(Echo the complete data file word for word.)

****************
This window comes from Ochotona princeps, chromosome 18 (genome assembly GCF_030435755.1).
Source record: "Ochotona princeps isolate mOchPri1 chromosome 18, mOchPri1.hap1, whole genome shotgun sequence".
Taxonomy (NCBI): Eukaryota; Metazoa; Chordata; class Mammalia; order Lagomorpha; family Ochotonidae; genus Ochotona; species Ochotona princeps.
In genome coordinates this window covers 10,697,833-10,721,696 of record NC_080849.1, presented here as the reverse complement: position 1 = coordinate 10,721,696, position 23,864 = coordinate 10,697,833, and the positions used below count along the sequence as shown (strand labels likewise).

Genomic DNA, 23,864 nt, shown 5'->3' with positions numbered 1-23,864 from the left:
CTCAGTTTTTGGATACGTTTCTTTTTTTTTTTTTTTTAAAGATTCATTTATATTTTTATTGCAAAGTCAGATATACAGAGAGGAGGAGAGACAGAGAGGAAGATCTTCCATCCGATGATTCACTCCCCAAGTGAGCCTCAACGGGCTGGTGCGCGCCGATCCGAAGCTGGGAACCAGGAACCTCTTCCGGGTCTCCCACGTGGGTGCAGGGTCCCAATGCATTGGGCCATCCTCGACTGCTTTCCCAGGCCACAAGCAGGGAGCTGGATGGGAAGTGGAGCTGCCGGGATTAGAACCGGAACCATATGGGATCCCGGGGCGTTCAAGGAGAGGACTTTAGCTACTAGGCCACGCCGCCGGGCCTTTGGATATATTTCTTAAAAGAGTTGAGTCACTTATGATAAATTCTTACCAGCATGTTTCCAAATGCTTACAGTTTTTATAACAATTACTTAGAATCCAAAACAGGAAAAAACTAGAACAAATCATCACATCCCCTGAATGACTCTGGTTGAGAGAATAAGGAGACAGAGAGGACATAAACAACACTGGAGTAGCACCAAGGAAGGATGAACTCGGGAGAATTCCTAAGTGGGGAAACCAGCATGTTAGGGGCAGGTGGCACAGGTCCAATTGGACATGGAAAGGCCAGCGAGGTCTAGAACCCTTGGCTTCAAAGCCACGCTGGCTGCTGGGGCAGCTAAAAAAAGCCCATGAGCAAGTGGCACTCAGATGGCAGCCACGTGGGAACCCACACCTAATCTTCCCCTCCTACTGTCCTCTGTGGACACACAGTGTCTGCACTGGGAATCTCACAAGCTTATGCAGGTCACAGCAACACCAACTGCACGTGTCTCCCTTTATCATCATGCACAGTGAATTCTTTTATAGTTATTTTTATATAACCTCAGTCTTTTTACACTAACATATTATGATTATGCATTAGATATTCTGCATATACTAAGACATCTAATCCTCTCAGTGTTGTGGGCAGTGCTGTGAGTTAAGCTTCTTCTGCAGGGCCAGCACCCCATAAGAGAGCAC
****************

This window comes from Ochotona princeps, chromosome 18 (genome assembly GCF_030435755.1).
Source record: "Ochotona princeps isolate mOchPri1 chromosome 18, mOchPri1.hap1, whole genome shotgun sequence".
Taxonomy (NCBI): Eukaryota; Metazoa; Chordata; class Mammalia; order Lagomorpha; family Ochotonidae; genus Ochotona; species Ochotona princeps.
In genome coordinates this window covers 10,697,833-10,721,696 of record NC_080849.1, presented here as the reverse complement: position 1 = coordinate 10,721,696, position 23,864 = coordinate 10,697,833, and the positions used below count along the sequence as shown (strand labels likewise).

Genomic DNA, 23,864 nt, shown 5'->3' with positions numbered 1-23,864 from the left:
CTCAGTTTTTGGATACGTTTCTTTTTTTTTTTTTTTTAAAGATTCATTTATATTTTTATTGCAAAGTCAGATATACAGAGAGGAGGAGAGACAGAGAGGAAGATCTTCCATCCGATGATTCACTCCCCAAGTGAGCCTCAACGGGCTGGTGCGCGCCGATCCGAAGCTGGGAACCAGGAACCTCTTCCGGGTCTCCCACGTGGGTGCAGGGTCCCAATGCATTGGGCCATCCTCGACTGCTTTCCCAGGCCACAAGCAGGGAGCTGGATGGGAAGTGGAGCTGCCGGGATTAGAACCGGAACCATATGGGATCCCGGGGCGTTCAAGGAGAGGACTTTAGCTACTAGGCCACGCCGCCGGGCCTTTGGATATATTTCTTAAAAGAGTTGAGTCACTTATGATAAATTCTTACCAGCATGTTTCCAAATGCTTACAGTTTTTATAACAATTACTTAGAATCCAAAACAGGAAAAAACTAGAACAAATCATCACATCCCCTGAATGACTCTGGTTGAGAGAATAAGGAGACAGAGAGGACATAAACAACACTGGAGTAGCACCAAGGAAGGATGAACTCGGGAGAATTCCTAAGTGGGGAAACCAGCATGTTAGGGGCAGGTGGCACAGGTCCAATTGGACATGGAAAGGCCAGCGAGGTCTAGAACCCTTGGCTTCAAAGCCACGCTGGCTGCTGGGGCAGCTAAAAAAAGCCCATGAGCAAGTGGCACTCAGATGGCAGCCACGTGGGAACCCACACCTAATCTTCCCCTCCTACTGTCCTCTGTGGACACACAGTGTCTGCACTGGGAATCTCACAAGCTTATGCAGGTCACAGCAACACCAACTGCACGTGTCTCCCTTTATCATCATGCACAGTGAATTCTTTTATAGTTATTTTTATATAACCTCAGTCTTTTTACACTAACATATTATGATTATGCATTAGATATTCTGCATATACTAAGACATCTAATCCTCTCAGTGTTGTGGGCAGTGCTGTGAGTTAAGCTTCTTCTGCAGGGCCAGCACCCCATAAGAGAGCAC